Saturday, September 6, 2008

Walking with Mario Lemieux... and my Grandma.

This week, I will undertake one of the most grueling events in my life. I will walk 60 miles to help raise money for and awareness of breast cancer research. I am taking part in the Breast Cancer 3 Day Walk in Seattle. And the reason I signed up for this physically demanding quest?

My Grandma. And Mario Lemieux.

My Grandma, Alma Christine Ring, was a big, loving woman. She raised six boys: Frank, Joe, John, Jimmy, Tommy and Eddie. She was quick with a quip and made the best pot roast I’ve ever eaten, or will ever eat. She swore (always accidentally, like this time: We’re walking to Mass and Grandma steps in a pile of dog poop. Grandma: “Oh, shit!” Me (straight faced): “Yep, that’s exactly what you stepped in, Grandma.” We ended up linking arms and laughing the rest of the way to church). She made farina for breakfast every morning (that’s Cream of Wheat to you and me). She never missed an episode of “As The World Turns.” She believed that after dinner coffee should never be served without a healthy slice of Entenmanns’s coffee cake (the kind with the cream cheese in the middle). She loved John Denver and always asked my sister Karen and me to sing for her. Her favorite song was “Annie’s Song.” She encouraged me to never stop dreaming. She encouraged me to always keep writing. She gave me permission to use her maiden name for my pen name. I used it on my first novel.

I watched Grandma whittle away to nearly nothing over a several year period. She said her doctor told her she had an ulcer and to take Mylanta every day. She had a cabinet stocked with those teal blue bottles. When the pain became too bad, she went to another doctor. It turned out, she had cancer. It was everywhere and there was nothing they could do. They closed her up. She died months later. I sang “Annie’s Song” at her funeral. Then threw myself on top of her coffin.

This was in 1986. In 2006 I found out that Grandma hadn’t died of stomach cancer. That she’d had breast cancer. She’d undergone a double mastectomy in the 70’s. But the cancer came back, and finally claimed her. In 2006, at age 42, I made my first mammogram appointment.

Mario Lemieux became my favorite player when he joined the Pittsburgh Penguins in the 80’s. I was mesmerized by the way he played. Okay, I also thought he was quite handsome. He still makes my knees weak.

I know Mario played most of his career through all kinds of health issues. Chronic pain. Several surgeries. Cancer. Radiation. Through it all, he laced them up (or asked someone else for help lacing them up) and took the ice, again and again. Again and again, he lived up to his nickname Le Magnifique.

I have never had cancer, thank goodness. My mammograms have all come back clear. But I do live with constant back pain. I survived a bad car accident four years ago. My broken ribs healed. My crushed leg muscles regenerated. But my back has never been the same. My doctor has offered to prescribe a strong pain killer to help me through my day. I stick with Aleve, because of my past experiences with stronger “stuff”.

I signed up for the 3 Day Walk in April. I started training in July. I’m not as fast as I used to be and my endurance is not as strong as it used to be than the years before my accident, when I walked 3 miles a day. But I am walking and I know that my endurance will come back. The speed will come back.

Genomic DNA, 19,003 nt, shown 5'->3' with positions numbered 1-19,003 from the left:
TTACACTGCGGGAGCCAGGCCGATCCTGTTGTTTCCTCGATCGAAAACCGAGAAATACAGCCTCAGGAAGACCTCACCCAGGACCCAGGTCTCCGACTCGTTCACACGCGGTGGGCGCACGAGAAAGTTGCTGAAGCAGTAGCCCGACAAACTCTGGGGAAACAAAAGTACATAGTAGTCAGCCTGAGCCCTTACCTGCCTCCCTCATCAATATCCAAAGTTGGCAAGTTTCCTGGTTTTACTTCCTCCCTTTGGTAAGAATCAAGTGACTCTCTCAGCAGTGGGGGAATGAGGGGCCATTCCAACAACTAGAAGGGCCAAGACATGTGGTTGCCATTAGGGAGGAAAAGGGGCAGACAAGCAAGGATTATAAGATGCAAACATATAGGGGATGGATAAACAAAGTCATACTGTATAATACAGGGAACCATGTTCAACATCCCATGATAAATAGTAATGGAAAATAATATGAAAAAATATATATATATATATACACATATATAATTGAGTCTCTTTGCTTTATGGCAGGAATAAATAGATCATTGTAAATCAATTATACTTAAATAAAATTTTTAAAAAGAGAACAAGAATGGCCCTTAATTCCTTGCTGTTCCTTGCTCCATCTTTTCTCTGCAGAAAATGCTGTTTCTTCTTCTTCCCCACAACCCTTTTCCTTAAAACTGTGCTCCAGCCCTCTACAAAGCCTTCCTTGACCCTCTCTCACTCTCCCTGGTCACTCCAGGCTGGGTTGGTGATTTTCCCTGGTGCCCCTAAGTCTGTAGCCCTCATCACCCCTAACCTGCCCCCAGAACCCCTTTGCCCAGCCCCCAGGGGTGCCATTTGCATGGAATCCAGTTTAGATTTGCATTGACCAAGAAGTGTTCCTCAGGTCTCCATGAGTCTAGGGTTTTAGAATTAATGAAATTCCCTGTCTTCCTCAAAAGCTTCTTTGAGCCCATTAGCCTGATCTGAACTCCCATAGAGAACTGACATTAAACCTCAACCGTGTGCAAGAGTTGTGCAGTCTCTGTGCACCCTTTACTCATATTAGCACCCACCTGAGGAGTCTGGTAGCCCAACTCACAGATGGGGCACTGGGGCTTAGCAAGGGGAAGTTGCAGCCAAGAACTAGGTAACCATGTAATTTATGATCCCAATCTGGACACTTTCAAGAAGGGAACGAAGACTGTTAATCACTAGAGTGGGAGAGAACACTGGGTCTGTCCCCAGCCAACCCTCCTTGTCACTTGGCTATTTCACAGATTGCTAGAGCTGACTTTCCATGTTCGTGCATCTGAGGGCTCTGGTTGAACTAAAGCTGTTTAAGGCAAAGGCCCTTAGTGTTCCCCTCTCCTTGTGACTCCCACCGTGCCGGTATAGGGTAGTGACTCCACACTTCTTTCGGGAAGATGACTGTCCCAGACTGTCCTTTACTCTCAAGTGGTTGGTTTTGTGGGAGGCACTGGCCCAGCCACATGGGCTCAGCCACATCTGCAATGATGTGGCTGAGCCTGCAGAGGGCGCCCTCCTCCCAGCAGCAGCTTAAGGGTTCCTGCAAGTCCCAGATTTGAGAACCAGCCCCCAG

Like anything else I’ve ever done, I find I work best when I take things one step at a time.
And so I walk. For Grandma. For Mario. For all the women I know who have battled breast cancer and won. Or lost. For the loved ones they leave behind.

But most of all, I walk for myself. And for the self that is yet to be revealed.

Who do you walk for?


  1. Wow this is a gorgeous story! Cream Of Wheat and Entenmann's, sounds like our grandma's swapped recipes for family togetherness. And you reminded me once more about how amazing Mario was. Kudos girl- I KNOW you walked ever one of those miles proudly and with love.

  2. You really do never cease to amaze with your writing. Another stellar post, and a truly admirable undertaking.

    From your story it sounds like you were very close to your grandmother. I too was very close to my grandfather, practically raised by he and my grandmother since both of my parents worked full-time. He was diagnosed with colon cancer in 2000, I was 12 years old so you could imagine how difficult it was to fully grasp the meaning of the diagnosis.

    Five years, three major surgeries, a coloscamy bag, and an oxygen tank later, he passed away.

    Watching him endure endless chemotherapy and radiation that served as a temporary solution to a terminal problem was beyond difficult. As i got older I gained a better understanding of, and respect for, what my grandfather was going through.

    Watching him get better for a few months, only to regress into worse stages than the previous was both confusing and frustrating.

    However, the one thing that I will always remember is that no matter how weak his body became, his spirit never faltered. He never lost his endearing sense of humor, or his love for his wife and family.

    I feel safe assuming that your grandmother was the same way.

    I didn't mean to ramble on, but I just thought it would be nice for you to hear a similar story of a loved one's battle with cancer and the admiration that they leave behind long after they are gone.

    Good luck to you in your walk, I'm sure your grandmother will be smiling down, filled with pride.

  3. I am walking next week, too. I wonder how many bloggers are walking.

  4. This post made me tear up the first time I read it after you posted it, but reading it today made me bawl, and yet smile at the same time.